Digital to Analog Transmission

The data is sent one device to another via analog carrier, and firstly it is converted into the analog signals. It modifies the analog signals to represent the digital data. This diagram shows the relationship between the digital-to-analog modulation process and the resulting analog signal.

Analog Transmission

The analog transmission defines the three basic methods:

  1. ASK (Amplitude Shift-Keying)
  2. FSK (Frequency Shift-Keying)
  3. PSK (Phase Shift-Keying)

The fourth analog transmission is a combination of Amplitude shift keying and Phase shift keying, and that is called as the quadrature amplitude modulation (QAM).

Analog Transmission

Amplitude Shift Keying (ASK)

ASK is a type of modulation that reflects the amplitude of a carrier to the digital data as a variation. Frequency and phase remain constant even when the amplitude changes.

Frequency Shift Keying (FSK)

FSK is a type of modulation that reflects the frequency of a carrier to the digital data as a variation. The duration of a signal element is constant for a modulated signal, but when a signal element changes, the next signal element changes. For all signal elements are remain constant of the amplitude and phase.

Phase Shift Keying (PSK)

PSK is a type of modulation that reflects the phase of a carrier to the digital data as a variation. Amplitude and frequency remain constant even when the phase changes. PSK is more popular than ASK or FSK at today.

Quadrature Amplitude Modulation (QAM)

The combination of the ASK and PSK is called as the Quadrature amplitude modulation. The QAM is many types of variations possible.

Analog to Analog Transmission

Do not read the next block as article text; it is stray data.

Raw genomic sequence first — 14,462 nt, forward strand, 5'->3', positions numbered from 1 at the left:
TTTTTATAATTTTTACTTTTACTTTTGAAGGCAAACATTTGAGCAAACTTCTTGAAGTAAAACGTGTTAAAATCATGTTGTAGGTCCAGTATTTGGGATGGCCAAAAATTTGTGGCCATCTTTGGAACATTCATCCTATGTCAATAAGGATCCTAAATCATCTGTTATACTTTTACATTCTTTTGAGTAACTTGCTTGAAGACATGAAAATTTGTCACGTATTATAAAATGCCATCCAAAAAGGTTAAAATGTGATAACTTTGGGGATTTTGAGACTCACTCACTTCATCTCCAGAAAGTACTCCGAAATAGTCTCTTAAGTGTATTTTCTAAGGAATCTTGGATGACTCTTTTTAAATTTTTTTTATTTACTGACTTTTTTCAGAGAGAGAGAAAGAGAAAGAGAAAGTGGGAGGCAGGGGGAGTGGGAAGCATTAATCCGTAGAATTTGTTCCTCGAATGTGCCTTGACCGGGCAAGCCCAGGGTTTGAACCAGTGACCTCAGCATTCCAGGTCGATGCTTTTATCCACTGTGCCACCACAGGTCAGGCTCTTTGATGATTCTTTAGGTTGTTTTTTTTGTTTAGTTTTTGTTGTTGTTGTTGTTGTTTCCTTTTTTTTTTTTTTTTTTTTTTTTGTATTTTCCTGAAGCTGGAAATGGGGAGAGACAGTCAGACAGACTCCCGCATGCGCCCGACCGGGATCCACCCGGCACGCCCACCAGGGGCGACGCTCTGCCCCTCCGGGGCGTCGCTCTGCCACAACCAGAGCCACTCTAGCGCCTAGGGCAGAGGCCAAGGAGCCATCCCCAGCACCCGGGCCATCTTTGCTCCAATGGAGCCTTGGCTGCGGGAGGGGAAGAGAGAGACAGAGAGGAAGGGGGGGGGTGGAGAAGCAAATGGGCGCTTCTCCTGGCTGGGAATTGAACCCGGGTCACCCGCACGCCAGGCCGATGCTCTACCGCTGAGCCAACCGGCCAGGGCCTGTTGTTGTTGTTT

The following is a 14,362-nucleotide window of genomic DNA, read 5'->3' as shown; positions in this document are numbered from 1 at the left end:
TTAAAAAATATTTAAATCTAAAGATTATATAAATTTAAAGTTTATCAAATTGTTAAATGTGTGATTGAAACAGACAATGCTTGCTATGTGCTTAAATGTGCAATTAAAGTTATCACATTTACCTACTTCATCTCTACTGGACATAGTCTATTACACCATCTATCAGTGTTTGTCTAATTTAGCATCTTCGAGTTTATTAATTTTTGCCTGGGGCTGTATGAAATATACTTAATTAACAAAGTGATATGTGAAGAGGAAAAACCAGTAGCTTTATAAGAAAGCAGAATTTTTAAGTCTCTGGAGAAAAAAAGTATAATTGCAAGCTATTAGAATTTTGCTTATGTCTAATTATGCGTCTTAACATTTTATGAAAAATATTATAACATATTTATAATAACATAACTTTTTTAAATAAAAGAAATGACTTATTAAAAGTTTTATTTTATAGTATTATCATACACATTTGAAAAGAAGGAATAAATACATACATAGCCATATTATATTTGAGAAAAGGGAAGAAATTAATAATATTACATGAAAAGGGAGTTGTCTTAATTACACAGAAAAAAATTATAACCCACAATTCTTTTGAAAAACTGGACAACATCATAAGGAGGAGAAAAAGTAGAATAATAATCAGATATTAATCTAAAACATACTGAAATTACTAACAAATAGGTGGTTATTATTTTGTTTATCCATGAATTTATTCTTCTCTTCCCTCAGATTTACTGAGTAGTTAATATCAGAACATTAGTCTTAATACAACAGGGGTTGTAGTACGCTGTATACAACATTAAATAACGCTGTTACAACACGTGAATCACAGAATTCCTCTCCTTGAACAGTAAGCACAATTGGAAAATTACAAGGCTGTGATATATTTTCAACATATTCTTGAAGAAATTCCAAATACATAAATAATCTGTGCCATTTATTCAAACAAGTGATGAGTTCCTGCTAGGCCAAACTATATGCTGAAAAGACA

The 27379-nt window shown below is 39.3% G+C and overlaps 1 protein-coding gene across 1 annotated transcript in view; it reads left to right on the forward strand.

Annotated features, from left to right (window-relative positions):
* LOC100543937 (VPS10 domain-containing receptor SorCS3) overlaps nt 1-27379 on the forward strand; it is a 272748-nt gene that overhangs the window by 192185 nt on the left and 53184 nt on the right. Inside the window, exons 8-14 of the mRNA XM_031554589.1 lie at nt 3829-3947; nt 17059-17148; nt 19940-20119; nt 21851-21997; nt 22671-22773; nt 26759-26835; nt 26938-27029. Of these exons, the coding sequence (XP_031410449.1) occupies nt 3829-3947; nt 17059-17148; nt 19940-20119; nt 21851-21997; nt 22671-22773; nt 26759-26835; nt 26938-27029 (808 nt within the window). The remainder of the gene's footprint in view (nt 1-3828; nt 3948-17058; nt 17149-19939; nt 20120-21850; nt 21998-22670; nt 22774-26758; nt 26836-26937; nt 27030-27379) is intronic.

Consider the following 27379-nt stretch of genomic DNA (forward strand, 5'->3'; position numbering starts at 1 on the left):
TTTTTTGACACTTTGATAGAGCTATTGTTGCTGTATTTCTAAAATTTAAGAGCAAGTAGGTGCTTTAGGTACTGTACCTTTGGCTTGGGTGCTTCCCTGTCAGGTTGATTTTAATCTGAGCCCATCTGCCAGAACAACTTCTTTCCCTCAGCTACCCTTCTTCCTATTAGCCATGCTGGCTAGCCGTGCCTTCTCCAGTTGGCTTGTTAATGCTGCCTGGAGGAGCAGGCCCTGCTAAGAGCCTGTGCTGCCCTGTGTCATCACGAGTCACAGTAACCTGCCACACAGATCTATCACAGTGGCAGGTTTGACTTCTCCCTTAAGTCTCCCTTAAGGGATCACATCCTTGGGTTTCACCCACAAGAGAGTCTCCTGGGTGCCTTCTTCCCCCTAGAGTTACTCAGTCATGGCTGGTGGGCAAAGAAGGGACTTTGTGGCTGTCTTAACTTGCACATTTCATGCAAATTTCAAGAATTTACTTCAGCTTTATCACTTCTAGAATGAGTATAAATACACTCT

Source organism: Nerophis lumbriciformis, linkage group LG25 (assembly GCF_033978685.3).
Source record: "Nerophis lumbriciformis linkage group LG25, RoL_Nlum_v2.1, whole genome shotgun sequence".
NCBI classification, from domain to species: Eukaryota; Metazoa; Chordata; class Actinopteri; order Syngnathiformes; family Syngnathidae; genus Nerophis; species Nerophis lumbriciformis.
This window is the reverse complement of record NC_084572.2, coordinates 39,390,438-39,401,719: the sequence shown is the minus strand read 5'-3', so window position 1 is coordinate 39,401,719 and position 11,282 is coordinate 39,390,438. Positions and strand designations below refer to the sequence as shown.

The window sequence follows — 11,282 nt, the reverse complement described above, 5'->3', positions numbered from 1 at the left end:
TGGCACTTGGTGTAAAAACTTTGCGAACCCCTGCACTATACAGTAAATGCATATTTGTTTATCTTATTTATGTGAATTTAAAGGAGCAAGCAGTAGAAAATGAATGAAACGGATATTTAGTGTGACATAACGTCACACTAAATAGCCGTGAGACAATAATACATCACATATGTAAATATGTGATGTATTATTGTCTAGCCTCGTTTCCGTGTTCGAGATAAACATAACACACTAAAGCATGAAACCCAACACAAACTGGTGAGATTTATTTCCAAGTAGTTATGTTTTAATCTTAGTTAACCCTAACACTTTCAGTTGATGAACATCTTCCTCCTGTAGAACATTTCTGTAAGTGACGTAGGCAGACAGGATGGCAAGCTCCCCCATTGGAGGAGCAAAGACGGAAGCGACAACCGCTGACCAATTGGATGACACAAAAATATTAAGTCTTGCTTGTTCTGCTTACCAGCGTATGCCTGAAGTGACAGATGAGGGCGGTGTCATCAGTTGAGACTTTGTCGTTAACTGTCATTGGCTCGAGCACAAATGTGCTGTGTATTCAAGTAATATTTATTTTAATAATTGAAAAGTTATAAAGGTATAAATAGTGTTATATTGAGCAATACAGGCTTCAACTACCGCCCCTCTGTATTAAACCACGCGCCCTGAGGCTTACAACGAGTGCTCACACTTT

It is the representation of the analog data by the analog signal. Modulation is required if only one bandpass channel is available to us. The best example of analog to analog transmission is a radio system. Each signal produces the analog signal.

There are three ways to achieve the analog-to-analog conversion:  

  1. Amplitude Modulation (AM)
  2. Frequency Modulation (FM)
  3. Phase Modulation (PM)
Analog Transmission

Amplitude Modulation (AM)

The AM is a type of modulation that changes the high-frequency carrier signal into amplitudes of the modulating signal. The frequency and phase have the same for the carrier signal, but amplitude changes the data. The envelope of the carrier is the modulation signal.

The total AM bandwidth can be defined by the bandwidth of the audio signal: BAM = 2B.

Analog Transmission

Frequency Modulation (FM)

In this transmission, the frequency of the carrier signal is modulated to changing the voltage level of the modulating signal. The top amplitude and phase of the carrier are constant, but as the information signal’s amplitude changes, as such, the frequency of the carrier changes.

The total FM bandwidth can be defined by the bandwidth of the audio signal: BFM = 2(1 * β) B.

Analog Transmission

Phase Modulation (PM)

In this transmission, the phase of the carrier signal is modulated to changing the voltage level of the modulating signal. The top amplitude and frequency of the carrier are constant, but as the information signal’s amplitude changes, as such, the phase of the carrier changes.

The total FM band-width can be defined by the bandwidth of the audio signal: BPM = 2(1 + β) B.

Analog Transmission

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